Mr. Ruffley: To ask the Secretary of State for Trade and Industry if she will make a statement on responsibility for the appointment of the Chairman and Deputy Chairman of the Financial Reporting Council. 
Ms Hewitt: The constitution of the Financial Reporting Council (FRC) provides that the Chairman and Deputy Chairmen of the FRC are appointed by the Secretary of State for Trade and Industry and the Governor of the Bank of England acting jointly.
Llew Smith: To ask the Secretary of State for Trade and Industry what action she intends to take against the companies listed in the Iraqi submission to the United Nations Security Council in its weapons programmes, as military equipment and services suppliers to Iraq. 
Mr. Wilson: Any listing in the Iraqi submission would not in itself imply there has been a breach of UK export controls. Any allegations that there has been a breach of UK export controls would require careful examination by HM Customs and Excise, which is responsible for the enforcement of UK export controls.
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Mr. Wilson: The Government has encouraged the development of the mains gas network by stimulating competition and reducing connection costs. It continues to work with industry and other interested parties to seek ways in which to assist the fuel poor in non-gas areas.
Adam Price: To ask the Secretary of State for Trade and Industry how many of the miners' respiratory compensation settlements are for chronic bronchitis only; how many cases that have been settled have been paid; and how many claims registered in (a) 1998 and (b) 1999 (i) have been finalised and (ii) are outstanding. 
Mr. Wilson: As of 2 February 2003, IRISC, the Department's claims handlers, had made over 28,000 full and finals offers for chronic bronchitis only, this out of a total of nearly 58,500 full and final offers. Nearly 23,000 chronic bronchitis only offers have been accepted and have received payment in settlement of their claim, and around 5,000 offers remain under consideration with solicitors.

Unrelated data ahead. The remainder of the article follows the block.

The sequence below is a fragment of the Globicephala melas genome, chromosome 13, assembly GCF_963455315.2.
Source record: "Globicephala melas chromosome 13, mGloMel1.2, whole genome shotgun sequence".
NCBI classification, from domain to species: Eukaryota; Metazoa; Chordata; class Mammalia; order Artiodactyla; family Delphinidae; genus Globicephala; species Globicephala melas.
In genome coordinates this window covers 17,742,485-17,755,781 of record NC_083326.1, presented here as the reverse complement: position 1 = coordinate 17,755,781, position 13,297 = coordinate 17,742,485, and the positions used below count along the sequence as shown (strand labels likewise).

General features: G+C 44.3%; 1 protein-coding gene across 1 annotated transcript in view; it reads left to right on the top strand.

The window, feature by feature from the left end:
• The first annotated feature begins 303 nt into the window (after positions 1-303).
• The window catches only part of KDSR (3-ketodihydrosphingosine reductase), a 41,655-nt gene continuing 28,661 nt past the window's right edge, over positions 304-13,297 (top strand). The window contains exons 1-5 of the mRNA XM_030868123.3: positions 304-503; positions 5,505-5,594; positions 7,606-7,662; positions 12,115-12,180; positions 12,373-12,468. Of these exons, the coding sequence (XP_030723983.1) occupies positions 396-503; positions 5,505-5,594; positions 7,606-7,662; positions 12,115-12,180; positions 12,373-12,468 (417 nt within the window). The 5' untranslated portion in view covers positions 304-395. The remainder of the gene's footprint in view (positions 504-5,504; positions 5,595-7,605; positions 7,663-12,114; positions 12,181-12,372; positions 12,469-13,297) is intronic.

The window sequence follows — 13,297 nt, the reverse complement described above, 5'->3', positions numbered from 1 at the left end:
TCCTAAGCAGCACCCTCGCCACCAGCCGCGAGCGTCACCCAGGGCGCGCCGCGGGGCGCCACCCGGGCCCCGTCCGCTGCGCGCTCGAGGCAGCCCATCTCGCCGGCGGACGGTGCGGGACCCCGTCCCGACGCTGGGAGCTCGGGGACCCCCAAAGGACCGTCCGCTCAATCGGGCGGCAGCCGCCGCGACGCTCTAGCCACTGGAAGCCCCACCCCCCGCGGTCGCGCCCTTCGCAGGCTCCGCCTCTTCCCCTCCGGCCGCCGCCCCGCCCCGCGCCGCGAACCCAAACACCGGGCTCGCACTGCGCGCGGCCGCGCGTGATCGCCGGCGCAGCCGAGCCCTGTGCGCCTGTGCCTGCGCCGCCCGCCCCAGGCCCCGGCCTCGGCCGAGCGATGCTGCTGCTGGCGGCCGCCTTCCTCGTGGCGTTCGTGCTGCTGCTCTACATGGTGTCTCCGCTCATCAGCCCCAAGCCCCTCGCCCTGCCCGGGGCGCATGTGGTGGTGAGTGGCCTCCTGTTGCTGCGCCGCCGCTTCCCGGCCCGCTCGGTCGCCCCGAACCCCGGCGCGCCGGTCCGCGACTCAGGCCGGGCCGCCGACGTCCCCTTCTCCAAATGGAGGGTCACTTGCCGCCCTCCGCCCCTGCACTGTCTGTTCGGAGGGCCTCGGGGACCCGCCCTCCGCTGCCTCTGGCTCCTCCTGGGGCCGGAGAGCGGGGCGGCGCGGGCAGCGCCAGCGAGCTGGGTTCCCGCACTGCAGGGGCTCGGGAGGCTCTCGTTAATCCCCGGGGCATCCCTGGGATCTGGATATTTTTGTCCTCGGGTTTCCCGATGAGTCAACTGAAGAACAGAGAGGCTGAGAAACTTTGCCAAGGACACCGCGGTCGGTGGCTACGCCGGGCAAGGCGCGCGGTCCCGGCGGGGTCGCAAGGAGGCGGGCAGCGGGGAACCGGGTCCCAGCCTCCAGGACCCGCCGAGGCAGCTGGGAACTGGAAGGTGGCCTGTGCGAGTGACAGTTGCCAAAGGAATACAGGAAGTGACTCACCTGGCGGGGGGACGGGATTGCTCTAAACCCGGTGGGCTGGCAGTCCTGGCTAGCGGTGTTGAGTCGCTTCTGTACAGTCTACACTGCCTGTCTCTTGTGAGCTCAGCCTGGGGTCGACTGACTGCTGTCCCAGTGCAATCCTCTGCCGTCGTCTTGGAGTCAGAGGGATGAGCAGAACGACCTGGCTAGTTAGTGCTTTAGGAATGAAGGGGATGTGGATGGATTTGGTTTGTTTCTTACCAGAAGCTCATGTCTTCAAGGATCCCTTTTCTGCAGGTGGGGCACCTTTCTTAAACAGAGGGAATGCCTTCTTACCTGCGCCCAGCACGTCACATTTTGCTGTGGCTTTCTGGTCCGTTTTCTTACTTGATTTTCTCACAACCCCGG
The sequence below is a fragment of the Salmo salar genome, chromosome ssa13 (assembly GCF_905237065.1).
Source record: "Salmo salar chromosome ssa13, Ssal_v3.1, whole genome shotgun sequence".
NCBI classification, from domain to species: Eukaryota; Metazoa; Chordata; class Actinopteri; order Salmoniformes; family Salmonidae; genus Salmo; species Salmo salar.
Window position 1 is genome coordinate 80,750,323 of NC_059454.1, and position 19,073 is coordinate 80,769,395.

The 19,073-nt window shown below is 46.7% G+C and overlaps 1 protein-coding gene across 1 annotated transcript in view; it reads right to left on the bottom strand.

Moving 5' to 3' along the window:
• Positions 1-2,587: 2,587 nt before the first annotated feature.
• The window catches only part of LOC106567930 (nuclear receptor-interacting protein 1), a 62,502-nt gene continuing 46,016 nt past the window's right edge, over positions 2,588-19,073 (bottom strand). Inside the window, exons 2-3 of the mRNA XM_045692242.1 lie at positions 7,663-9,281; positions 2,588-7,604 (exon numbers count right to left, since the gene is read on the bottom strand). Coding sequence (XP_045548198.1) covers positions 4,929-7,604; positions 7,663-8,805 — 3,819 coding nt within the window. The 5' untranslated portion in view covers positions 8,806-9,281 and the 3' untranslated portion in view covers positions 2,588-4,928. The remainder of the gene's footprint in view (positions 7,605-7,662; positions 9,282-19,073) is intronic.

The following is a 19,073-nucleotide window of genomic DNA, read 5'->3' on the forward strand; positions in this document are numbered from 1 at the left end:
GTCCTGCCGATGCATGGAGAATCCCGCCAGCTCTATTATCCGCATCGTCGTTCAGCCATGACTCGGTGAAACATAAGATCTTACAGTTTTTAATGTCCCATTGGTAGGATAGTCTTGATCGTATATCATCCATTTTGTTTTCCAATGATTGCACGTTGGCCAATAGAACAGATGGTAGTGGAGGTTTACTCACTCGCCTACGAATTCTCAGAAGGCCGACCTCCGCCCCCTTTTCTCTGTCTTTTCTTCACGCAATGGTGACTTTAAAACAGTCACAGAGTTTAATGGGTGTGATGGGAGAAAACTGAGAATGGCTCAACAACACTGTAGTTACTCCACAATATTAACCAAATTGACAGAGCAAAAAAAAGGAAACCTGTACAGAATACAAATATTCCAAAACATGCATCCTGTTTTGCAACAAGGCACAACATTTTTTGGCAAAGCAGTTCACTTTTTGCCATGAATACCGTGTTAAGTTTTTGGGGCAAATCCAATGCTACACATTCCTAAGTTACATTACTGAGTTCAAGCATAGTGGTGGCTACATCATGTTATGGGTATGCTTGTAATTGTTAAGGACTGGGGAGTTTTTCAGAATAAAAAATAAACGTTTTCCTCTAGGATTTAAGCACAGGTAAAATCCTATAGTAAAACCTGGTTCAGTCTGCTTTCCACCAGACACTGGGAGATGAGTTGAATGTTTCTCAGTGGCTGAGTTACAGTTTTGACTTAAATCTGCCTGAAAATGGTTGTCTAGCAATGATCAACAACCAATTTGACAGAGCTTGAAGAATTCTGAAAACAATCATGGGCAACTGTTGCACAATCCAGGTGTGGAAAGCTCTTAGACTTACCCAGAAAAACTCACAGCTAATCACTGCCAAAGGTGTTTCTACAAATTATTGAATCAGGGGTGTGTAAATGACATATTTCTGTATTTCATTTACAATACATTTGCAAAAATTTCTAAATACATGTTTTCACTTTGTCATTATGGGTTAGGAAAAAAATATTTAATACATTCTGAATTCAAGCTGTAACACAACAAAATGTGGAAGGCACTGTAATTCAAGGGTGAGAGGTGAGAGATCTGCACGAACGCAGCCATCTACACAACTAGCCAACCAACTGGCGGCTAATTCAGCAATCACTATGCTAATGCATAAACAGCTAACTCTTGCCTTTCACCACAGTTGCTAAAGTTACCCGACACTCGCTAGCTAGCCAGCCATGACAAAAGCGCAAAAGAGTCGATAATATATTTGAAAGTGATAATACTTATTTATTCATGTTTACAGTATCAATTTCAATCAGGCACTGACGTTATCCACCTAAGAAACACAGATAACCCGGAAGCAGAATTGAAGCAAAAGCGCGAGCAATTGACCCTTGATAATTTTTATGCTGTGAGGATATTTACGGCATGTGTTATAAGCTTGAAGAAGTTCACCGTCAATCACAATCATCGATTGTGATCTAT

Mr. Steinberg: To ask the Secretary of State for Trade and Industry what the value of the Miners' Pension Fund was in each year since the year before it was supported by Government finance, to 2003; and what bonuses have been paid out in each of these years. 
|Market Value of Fund
Bonuses under the arrangements introduced at privatisation first became payable in 1997 and are as follows:
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|Bonus Payments made
In February 2002 the Anti-Terrorism Crime and Security (ATCS) Act came into effect. Part 12 of the Act puts beyond doubt that the law of bribery applies to acts involving foreign office holders, including Ministers, MPs and judges, and takes jurisdiction over crimes of bribery committed by UK nationals and UK companies overseas. Previously some part of the offence had to take place in the UK.
The measures outlaw acts of bribery by UK nationals and companies abroad in the same circumstances as they are outlawed at home. This extraterritoriality goes beyond the specific requirements of the OECD Convention and demonstrates the seriousness of the Government's commitment to reduce bribery in international business.